Editorial Policy

How to Size Up a Rewards Card Annual Fee

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By Eva Norlyk Smith, Ph.D.
October 18, 2011

QHi Eva,
I’m thinking about signing up for an airline rewards card and just received an offer in the mail for a card with a $50 annual fee. When I looked online, I noticed that most airline cards have even higher annual fees. What makes these annual fees worth it? I love the idea of earning free flights, but I’m not really a big spender. Do I have to be to make the yearly fee worth it? — Hailey

AHi Hailey,
Credit cards are a lot like cars. Some come with more bells and whistles and so cost more. However, you’re smart to be skeptical: Just because a credit card charges an annual fee doesn’t necessarily mean it offers greater value.

As you suspect, the relative value of a credit card with an annual fee depends on each person’s unique financial situation. It also depends on the card itself. Depending on the card, the fee amount isn’t always in sync with the benefits offered.

Calculating whether an annual fee is worth it can be fairly straightforward, but it can also get very complicated. Let’s take a look at some examples, and you’ll see what I mean.

Example No. 1: Credit cards with apples-to-apples comparisons.
With some credit cards, it’s a straight apples-to-apples comparison to see which card offers the best value for your situation. Ask Eva

Many generic travel rewards cards, for instance, come with a no-fee version and an annual fee version. To help you decide whether the annual fee version is worth the added expense, calculate how long it will take you to earn back the annual fee.

For example, the Capital One Venture Rewards card comes with a $59 annual fee (waived the first year) and offers two rewards points per dollar spent. There is also a no-fee version of the card, but it offers just one and a quarter points per dollar spent.

Each Capital One point is worth one cent, so that means you will earn back two cents per dollar spent with the annual fee version of the card and one and a quarter cents with the no-fee version. That’s a three quarters of a cent difference between the two cards (2 cents minus 1.25 cents equals .75 cents or $.0075).

If you divide that difference from the total annual fee, you will see how much you need to spend to earn back the annual fee. In this case, $59 divided by $.0075 equals $7,866.

If you charge this much to your credit card within, say, three to six months, the annual fee is well worth it, because, for the rest of the year, you will earn an extra three quarters of a cent back on every dollar you spend. On the other hand, if you barely charge that much in a year, the $59 fee is not going to be worth the added expense.

Example No. 2: Annual fee credit cards with sign-up bonuses.
Unfortunately, weighing the benefits of getting a card with an annual fee is often not that simple. Card issuers tend to sweeten the deal for cards with annual fees by adding enticing sign-up bonuses, which can save you significant money — in the first year.

Take the Chase Sapphire Preferred credit card, for example. It comes with a very generous sign-up bonus: 50,000 bonus points for cardholders who charge $3,000 in the first three months.

The card also lets cardholders use 20 percent fewer points when redeeming rewards earnings, so, according to Chase, those 50,000 bonus points translate into the equivalent of $625 in free travel—more than enough to make you forget about the $95 annual fee, conveniently waived the first year.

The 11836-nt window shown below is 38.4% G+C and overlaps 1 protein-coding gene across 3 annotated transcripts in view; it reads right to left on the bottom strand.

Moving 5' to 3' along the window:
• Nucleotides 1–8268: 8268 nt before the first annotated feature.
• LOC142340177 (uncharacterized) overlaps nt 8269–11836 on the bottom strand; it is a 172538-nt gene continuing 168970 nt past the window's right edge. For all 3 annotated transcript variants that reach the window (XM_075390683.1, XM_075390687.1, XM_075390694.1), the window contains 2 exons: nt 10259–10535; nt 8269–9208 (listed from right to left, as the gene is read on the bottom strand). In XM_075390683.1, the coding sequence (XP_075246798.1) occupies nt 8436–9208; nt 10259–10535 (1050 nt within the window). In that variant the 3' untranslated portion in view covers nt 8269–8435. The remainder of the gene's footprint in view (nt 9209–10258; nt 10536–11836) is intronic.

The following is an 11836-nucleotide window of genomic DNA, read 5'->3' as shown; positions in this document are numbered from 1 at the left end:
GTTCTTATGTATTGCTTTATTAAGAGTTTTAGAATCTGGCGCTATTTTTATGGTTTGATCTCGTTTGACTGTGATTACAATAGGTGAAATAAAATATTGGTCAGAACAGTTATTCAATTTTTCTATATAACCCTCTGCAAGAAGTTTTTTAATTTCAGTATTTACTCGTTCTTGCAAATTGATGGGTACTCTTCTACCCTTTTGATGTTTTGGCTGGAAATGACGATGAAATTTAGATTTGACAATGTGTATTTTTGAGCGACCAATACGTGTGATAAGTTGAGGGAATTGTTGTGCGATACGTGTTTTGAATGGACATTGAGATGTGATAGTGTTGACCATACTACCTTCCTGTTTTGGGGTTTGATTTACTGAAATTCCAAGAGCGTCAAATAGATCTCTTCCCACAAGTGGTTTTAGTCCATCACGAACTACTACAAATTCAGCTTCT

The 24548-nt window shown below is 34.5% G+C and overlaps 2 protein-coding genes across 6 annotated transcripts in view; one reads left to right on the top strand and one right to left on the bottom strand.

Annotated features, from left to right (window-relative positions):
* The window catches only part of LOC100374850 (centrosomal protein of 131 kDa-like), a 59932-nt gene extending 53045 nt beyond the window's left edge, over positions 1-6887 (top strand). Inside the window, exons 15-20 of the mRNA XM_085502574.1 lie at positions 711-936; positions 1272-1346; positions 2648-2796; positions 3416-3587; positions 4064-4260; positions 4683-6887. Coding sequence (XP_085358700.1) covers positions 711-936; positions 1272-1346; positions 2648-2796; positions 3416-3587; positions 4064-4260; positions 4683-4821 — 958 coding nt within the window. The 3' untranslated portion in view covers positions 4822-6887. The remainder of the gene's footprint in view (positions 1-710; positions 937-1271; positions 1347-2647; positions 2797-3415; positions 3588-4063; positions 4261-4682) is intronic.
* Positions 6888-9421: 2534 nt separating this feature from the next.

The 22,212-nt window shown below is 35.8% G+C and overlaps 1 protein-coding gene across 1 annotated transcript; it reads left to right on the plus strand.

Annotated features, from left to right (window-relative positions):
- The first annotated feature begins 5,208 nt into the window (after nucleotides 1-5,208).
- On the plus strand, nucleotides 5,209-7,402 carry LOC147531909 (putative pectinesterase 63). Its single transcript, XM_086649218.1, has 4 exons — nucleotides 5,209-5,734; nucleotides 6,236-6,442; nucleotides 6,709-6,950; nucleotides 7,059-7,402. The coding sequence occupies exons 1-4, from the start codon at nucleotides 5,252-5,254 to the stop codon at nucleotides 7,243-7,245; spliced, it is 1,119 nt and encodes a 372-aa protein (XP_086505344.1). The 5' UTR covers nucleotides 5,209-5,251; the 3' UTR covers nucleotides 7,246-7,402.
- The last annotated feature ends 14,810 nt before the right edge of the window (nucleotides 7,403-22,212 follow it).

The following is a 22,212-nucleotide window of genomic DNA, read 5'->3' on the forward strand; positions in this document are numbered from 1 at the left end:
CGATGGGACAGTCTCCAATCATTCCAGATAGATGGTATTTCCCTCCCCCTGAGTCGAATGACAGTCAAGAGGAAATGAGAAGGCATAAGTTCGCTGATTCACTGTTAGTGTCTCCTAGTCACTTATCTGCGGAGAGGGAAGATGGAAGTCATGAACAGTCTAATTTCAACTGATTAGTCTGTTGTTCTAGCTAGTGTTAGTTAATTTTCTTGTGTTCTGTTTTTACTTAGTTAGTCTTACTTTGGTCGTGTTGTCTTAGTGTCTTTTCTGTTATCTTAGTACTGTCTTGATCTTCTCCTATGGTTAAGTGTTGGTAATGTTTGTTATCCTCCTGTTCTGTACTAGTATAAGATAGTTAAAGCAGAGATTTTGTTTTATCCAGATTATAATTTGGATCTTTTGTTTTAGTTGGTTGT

If you disregard the generous sign-up bonus, however, the rewards earnings on the card may make you think twice about paying the annual fee. For $95 a year, you still only get two points per dollar spent on airfare purchases and hotels, and one rewards point per dollar spent on all other purchases.

You do get a discount on the number of points you need for travel and you can transfer points to other frequent traveler programs, so the fee may be worth it if you travel a lot. But if you’re not a frequent traveler, the card doesn’t offer that much extra value for the annual fee.

Of course, some consumers find it worthwhile to apply for a rewards card just to get the bonus points and then cancel the card down the line. However, that’s a risky sport, which can hurt credit scores, and it’s not for everyone.

Example No. 3: Annual fee credit cards with extra perks.
In some cases, the benefits from paying an annual fee come in the form of added-value perks.

For example, the American Express Gold Delta Skymiles card comes with a $95 annual fee (also waived the first year). However, cardholders also get a $99 companion travel certificate each year they hold the card, a benefit that may make up for the annual fee.

Just one step up from that, the American Express Platinum Delta Skymiles card charges a $150 annual fee, but you also get a free companion ticket certificate every year, making the benefits of this card much more valuable. Both cards also come with added benefits and sign-up bonuses, which can add up as well.

Enough already? If your eyes glazed over, and I lost you somewhere back in example number one, I don’t blame you. Weighing the benefits of annual fee credit cards vs. no-fee cards can quickly get way too complicated. The bottom line, however, is that the benefit of any credit card must be seen in the context of each person’s individual finances.

So here is a simple rule of thumb: Follow your gut. If paying a $50 annual fee just seems too expensive to you, that is exactly what it is. And you don’t need a long-winded columnist to tell you that.